In case you hadn’t noticed, it’s Valentine’s Day. While most of us associate the holiday with Hallmark and florists and guilt, the roots of today’s festivities, like so many of our modern holidays, stretch back to ancient times. Here’s a short article from National Geographic that briefly explains how St. Valentine’s Day may have grown out of the Roman tradition of the Lupercalia, in which naked young men who were members of an association called the Luperci (from Latin word for “wolf”) ran around the Palatine hill in Rome striking young women with whips made from goat skin. The event, which took place on February 15, was a purification rite and was also designed to promote fertility in the women. The purification aspect of the rite was the oldest part, a very ancient tradition called the Februa, from which we take the name of our month. At some point, it was combined with the Lupercalia.
What the Nat Geo article does not address is that the goat skin came from sacrifices performed earlier that day. A dog and some goats were slaughtered in the Lupercal, the cave at the foot of the Palatine hill in which Roman tradition said that a she-wolf reared the twins Romulus and Remus, the legendary founders of Rome.
The association of the cave with the wolf suckling the twins, a popular motif in Roman art, explains the fertility aspect of the Lupercalia. Following the sacrifice, the bloody knife was wiped on the foreheads of two laughing youths (they were required to laugh), then cleaned with a piece of wool dipped in milk – another reference to the wolf nursing the twins. Only then did the Luperci make their naked way around the Palatine with their whips.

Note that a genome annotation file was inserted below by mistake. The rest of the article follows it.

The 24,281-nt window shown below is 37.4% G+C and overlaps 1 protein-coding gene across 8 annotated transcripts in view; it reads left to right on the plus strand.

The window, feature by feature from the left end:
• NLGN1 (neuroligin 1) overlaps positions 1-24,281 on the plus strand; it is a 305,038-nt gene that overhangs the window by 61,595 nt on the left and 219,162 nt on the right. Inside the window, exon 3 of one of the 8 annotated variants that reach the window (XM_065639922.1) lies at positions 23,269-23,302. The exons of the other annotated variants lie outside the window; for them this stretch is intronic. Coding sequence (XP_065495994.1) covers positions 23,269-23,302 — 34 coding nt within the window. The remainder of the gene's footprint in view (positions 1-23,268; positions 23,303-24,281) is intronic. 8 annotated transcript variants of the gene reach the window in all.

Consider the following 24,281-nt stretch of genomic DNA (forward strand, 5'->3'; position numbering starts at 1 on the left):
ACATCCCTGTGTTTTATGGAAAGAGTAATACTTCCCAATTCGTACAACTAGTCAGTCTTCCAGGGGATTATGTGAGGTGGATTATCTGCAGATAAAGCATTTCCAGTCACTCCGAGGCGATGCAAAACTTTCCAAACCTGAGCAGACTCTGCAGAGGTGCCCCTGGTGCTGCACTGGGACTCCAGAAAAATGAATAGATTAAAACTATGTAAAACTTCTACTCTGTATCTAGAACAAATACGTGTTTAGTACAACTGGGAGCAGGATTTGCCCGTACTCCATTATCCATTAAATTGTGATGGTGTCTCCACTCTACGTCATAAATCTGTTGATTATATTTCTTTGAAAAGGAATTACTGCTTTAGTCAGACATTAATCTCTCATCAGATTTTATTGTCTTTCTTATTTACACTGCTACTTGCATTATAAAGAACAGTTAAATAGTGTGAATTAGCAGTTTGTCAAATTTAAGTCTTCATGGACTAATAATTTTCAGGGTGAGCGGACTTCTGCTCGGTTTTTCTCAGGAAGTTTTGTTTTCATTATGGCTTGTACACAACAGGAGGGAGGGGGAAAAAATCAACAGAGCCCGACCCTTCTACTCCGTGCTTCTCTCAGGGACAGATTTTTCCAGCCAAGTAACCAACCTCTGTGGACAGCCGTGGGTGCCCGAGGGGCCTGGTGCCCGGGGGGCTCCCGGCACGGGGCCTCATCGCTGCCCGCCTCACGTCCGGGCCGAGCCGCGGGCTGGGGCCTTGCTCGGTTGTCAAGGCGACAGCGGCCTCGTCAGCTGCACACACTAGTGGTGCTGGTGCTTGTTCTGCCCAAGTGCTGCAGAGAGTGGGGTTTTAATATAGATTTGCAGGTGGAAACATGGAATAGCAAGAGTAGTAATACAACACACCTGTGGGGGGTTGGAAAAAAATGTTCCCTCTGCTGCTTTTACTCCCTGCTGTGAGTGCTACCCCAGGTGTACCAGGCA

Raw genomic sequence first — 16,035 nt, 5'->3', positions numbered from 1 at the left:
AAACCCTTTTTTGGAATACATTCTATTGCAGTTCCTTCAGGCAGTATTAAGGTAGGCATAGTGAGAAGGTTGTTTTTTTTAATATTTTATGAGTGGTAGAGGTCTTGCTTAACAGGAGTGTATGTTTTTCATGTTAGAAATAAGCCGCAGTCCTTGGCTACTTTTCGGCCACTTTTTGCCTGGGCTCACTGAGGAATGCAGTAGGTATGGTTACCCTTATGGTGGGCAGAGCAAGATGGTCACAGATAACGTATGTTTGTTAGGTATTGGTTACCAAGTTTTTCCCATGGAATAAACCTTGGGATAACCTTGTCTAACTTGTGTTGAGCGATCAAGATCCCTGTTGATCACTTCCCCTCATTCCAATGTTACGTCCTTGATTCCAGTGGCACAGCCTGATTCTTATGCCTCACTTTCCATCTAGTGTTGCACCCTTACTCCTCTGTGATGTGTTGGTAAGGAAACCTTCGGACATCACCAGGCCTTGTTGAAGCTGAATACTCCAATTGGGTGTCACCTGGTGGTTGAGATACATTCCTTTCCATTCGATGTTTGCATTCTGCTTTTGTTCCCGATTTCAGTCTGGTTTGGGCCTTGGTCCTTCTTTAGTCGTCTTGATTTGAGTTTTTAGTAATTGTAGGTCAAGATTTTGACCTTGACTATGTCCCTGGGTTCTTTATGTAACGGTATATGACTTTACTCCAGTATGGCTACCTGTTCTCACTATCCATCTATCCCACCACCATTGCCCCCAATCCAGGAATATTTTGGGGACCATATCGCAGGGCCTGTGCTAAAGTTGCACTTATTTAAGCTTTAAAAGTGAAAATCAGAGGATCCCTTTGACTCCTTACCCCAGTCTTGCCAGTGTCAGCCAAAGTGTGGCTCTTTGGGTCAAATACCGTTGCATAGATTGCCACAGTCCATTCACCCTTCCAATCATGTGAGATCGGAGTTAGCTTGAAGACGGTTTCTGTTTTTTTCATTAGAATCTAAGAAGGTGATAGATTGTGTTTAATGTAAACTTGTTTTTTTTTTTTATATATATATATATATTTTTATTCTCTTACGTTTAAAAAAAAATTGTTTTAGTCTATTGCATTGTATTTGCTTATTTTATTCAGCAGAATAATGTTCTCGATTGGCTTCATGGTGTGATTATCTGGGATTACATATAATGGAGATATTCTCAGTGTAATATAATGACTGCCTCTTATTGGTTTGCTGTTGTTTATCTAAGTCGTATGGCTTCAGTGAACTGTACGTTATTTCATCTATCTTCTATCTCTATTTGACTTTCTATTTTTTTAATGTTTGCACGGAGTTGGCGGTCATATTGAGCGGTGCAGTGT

The last year in which we know the Lupercalia was celebrated was 494 AD, after which the Church banned Christians from participating. The fact that the Church had to make such a law tells us, of course, that up until then Christians were involved. The bishop of Rome at the time, Gelasius I, transformed the Lupercalia into the feast of the Purification of the Virgin, thereby turning the fertility aspect of the rite completely on its head while retaining echoes of the older original purification rituals.
That’s the story of the Roman Lupercalia and its association with modern Valentine’s day. But I’d also like to share with you today another aspect of ancient “romantic” life. Many of us are familiar with the beautiful love poems of Roman authors like Ovid or the delightfully off-color (but still deeply romantic) Catullus; if you have never read any of their poetry, do yourself a favor and find some. But many people are less aware of another type of love writing from the Greek and Roman world: romantic spells.
Many ancient magic spells, which were engraved on lead tablets, aimed to do harm to others – to spoil their crops or cause them bodily harm, for instance. But some spells enlisted the aid of outside powers to ensnare or otherwise control an object of desire. For example, one ancient spell issues commands to Myrrh. Myrrh was a spice strongly associated with lovemaking in the ancient world, and it was often burned to “set the mood” for an amorous encounter. It is addressed as a magical force here. The spell reads (in Greek): “Myrrh, as you burn, so also will you burn her…arouse yourself, Myrrh, and go…” (PGM 36 333-60). Whoever wrote the spell told Myrrh to “arouse” itself. He (or she) likely intended a double meaning. The command is that Myrrh should get a move on and get the job done, but the phrase is also probably a reference to the known quality of myrrh as a sexually arousing scent. This lovesick individual orders Myrrh to physically enter the body of their beloved, to take them over completely, to infect their very bones. I leave it up to my readers to decide whether or not such a controlling, consuming passion is romantic.